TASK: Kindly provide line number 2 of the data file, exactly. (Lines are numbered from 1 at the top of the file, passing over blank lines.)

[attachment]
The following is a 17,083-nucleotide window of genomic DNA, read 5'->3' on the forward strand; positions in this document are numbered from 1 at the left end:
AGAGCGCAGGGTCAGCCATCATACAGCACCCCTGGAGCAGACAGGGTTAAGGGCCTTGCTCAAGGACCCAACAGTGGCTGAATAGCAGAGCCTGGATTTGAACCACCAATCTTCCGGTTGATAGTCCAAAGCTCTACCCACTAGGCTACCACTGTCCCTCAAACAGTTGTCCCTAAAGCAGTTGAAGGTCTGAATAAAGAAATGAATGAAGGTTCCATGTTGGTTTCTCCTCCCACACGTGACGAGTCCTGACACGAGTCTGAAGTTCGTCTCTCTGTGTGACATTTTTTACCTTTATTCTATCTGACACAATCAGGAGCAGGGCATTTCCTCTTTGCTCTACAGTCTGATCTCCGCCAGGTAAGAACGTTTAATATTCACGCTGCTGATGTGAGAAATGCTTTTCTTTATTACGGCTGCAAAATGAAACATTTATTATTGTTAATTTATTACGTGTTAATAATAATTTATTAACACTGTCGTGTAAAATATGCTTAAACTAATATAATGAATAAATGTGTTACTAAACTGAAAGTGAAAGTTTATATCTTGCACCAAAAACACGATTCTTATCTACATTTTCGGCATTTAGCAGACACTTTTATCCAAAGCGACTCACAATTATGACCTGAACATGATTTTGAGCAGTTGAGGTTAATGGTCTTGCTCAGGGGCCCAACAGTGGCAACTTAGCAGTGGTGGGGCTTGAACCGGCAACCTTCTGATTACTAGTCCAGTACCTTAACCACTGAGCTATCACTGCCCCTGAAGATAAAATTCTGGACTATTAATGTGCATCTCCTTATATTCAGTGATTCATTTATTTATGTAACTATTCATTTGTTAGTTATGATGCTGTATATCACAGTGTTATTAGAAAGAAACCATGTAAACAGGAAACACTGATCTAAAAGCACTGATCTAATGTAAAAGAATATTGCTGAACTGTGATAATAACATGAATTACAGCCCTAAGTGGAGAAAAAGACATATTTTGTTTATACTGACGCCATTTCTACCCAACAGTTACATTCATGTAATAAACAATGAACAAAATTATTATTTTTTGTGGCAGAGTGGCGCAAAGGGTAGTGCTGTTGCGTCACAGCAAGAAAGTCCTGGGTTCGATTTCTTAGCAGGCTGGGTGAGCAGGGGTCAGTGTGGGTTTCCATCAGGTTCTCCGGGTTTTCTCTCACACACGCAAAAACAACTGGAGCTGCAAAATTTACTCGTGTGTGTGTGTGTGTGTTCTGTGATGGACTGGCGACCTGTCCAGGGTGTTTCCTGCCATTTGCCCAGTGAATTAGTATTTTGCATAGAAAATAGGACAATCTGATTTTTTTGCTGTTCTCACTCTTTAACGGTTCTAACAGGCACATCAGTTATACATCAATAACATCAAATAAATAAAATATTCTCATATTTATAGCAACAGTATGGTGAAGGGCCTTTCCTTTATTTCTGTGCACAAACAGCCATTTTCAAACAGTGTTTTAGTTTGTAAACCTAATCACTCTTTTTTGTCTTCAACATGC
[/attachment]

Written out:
AGAGCGCAGGGTCAGCCATCATACAGCACCCCTGGAGCAGACAGGGTTAAGGGCCTTGCTCAAGGACCCAACAGTGGCTGAATAGCAGAGCCTGGATTTGAACCACCAATCTTCCGGTTGATAGTCCAAAGCTCTACCCACTAGGCTACCACTGTCCCTCAAACAGTTGTCCCTAAAGCAGTTGAAGGTCTGAATAAAGAAATGAATGAAGGTTCCATGTTGGTTTCTCCTCCCACACGTGACGAGTCCTGACACGAGTCTGAAGTTCGTCTCTCTGTGTGACATTTTTTACCTTTATTCTATCTGACACAATCAGGAGCAGGGCATTTCCTCTTTGCTCTACAGTCTGATCTCCGCCAGGTAAGAACGTTTAATATTCACGCTGCTGATGTGAGAAATGCTTTTCTTTATTACGGCTGCAAAATGAAACATTTATTATTGTTAATTTATTACGTGTTAATAATAATTTATTAACACTGTCGTGTAAAATATGCTTAAACTAATATAATGAATAAATGTGTTACTAAACTGAAAGTGAAAGTTTATATCTTGCACCAAAAACACGATTCTTATCTACATTTTCGGCATTTAGCAGACACTTTTATCCAAAGCGACTCACAATTATGACCTGAACATGATTTTGAGCAGTTGAGGTTAATGGTCTTGCTCAGGGGCCCAACAGTGGCAACTTAGCAGTGGTGGGGCTTGAACCGGCAACCTTCTGATTACTAGTCCAGTACCTTAACCACTGAGCTATCACTGCCCCTGAAGATAAAATTCTGGACTATTAATGTGCATCTCCTTATATTCAGTGATTCATTTATTTATGTAACTATTCATTTGTTAGTTATGATGCTGTATATCACAGTGTTATTAGAAAGAAACCATGTAAACAGGAAACACTGATCTAAAAGCACTGATCTAATGTAAAAGAATATTGCTGAACTGTGATAATAACATGAATTACAGCCCTAAGTGGAGAAAAAGACATATTTTGTTTATACTGACGCCATTTCTACCCAACAGTTACATTCATGTAATAAACAATGAACAAAATTATTATTTTTTGTGGCAGAGTGGCGCAAAGGGTAGTGCTGTTGCGTCACAGCAAGAAAGTCCTGGGTTCGATTTCTTAGCAGGCTGGGTGAGCAGGGGTCAGTGTGGGTTTCCATCAGGTTCTCCGGGTTTTCTCTCACACACGCAAAAACAACTGGAGCTGCAAAATTTACTCGTGTGTGTGTGTGTGTGTTCTGTGATGGACTGGCGACCTGTCCAGGGTGTTTCCTGCCATTTGCCCAGTGAATTAGTATTTTGCATAGAAAATAGGACAATCTGATTTTTTTGCTGTTCTCACTCTTTAACGGTTCTAACAGGCACATCAGTTATACATCAATAACATCAAATAAATAAAATATTCTCATATTTATAGCAACAGTATGGTGAAGGGCCTTTCCTTTATTTCTGTGCACAAACAGCCATTTTCAAACAGTGTTTTAGTTTGTAAACCTAATCACTCTTTTTTGTCTTCAACATGC